Server-side rendering also tends not to work with third-party JavaScript. So, if you use services like Bazaarvoice to pull in reviews on your website, they won’t be rendered with server-side rendering.  

Which is better for SEO, client-side or server-side rendering?

Between the two options, server-side rendering is better for SEO than client-side rendering. This is because server-side rendering can speed up page load times, which not only improves the user experience, but can help your site rank better in Google search results. 

Server-side rendering is also better for SEO because it removes the burden of rendering JavaScript off of search engine bots, solving speed-related crawl budget issues and partial indexing. 

But what if you can’t afford to implement server-side rendering? Or you don’t have the technical resources to execute it?

Thankfully, there’s a third option. 

The hybrid rendering option: dynamic rendering

Dynamic rendering is a hybrid of client-side and server-side rendering.

It works like this.

When a search engine bot tries to access a page, the website sends over a fully-rendered page. But when a human tries to access a page, their browser has to render the page.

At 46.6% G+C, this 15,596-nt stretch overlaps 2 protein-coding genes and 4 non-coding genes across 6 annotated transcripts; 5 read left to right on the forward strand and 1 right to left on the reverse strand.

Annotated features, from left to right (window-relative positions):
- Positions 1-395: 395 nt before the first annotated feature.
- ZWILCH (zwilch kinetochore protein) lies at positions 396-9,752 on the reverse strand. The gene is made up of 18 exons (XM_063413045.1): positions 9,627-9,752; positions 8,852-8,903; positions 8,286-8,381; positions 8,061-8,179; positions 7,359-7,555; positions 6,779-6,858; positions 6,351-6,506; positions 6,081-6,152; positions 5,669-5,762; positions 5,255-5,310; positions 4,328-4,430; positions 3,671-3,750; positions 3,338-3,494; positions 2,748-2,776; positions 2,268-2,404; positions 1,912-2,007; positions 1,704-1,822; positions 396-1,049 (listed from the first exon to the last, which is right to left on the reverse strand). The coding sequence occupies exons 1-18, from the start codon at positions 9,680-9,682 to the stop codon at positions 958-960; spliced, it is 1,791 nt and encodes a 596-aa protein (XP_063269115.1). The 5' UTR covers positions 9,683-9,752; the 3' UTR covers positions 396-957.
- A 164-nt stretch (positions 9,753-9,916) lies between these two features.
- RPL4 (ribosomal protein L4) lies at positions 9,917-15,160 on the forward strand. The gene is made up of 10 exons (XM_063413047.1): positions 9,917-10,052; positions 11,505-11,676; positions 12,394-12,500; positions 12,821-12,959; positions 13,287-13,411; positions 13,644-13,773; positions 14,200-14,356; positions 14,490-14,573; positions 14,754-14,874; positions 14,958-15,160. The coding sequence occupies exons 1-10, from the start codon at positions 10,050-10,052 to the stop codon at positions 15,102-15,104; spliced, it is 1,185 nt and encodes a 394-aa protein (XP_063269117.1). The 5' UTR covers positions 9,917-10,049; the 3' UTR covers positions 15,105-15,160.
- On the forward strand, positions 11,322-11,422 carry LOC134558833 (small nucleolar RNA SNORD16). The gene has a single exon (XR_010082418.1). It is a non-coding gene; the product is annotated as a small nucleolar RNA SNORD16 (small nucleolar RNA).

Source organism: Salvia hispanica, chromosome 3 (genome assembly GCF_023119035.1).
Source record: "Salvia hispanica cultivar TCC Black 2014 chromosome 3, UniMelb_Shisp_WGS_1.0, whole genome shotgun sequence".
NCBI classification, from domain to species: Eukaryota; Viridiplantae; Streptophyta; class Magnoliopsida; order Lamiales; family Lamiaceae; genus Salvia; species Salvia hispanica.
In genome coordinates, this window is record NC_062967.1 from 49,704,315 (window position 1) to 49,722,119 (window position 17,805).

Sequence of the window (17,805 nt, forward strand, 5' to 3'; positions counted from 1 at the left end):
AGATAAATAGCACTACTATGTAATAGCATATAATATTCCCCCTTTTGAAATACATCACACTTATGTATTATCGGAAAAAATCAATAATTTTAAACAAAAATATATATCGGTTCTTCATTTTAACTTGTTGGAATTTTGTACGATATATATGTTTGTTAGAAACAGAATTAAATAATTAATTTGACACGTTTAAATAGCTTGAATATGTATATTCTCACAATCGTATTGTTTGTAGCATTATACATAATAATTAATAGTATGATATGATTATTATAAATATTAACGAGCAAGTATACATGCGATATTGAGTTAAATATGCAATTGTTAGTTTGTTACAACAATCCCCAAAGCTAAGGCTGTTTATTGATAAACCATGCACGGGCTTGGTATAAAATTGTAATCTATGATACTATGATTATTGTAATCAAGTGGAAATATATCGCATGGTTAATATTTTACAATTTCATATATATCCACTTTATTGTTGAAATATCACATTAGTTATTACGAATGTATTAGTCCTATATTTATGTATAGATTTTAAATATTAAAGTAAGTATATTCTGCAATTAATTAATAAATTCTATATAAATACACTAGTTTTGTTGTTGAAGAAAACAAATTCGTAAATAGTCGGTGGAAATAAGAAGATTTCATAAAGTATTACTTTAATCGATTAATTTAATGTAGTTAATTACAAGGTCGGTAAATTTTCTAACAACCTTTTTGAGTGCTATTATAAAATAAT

This Google-approved rendering option is preferred by many because it:

  • Is cheaper and easier to implement than server-side rendering
  • Solves speed-related crawl budget issues
  • Solves partial indexing issues
  • Lets human visitors enjoy the interactivity that JavaScript provides

You can learn more about dynamic rendering here

What types of websites need to worry about this?

The debate between client-side rendering, server-side rendering, or dynamic rendering is only relevant for websites that utilize JavaScript. If your website is purely HTML, there’s nothing that human users or search engine bots need to render.

Full JavaScript websites built on libraries like React and Angular may be completely blank until they’re rendered, depending on how they’re coded.

Websites can also be part JavaScript and part HTML. For example, maybe the website only relies on JavaScript to pull in reviews (e.g. Bazaarvoice) or “related products” widgets. This means only part of the page is visible before rendering.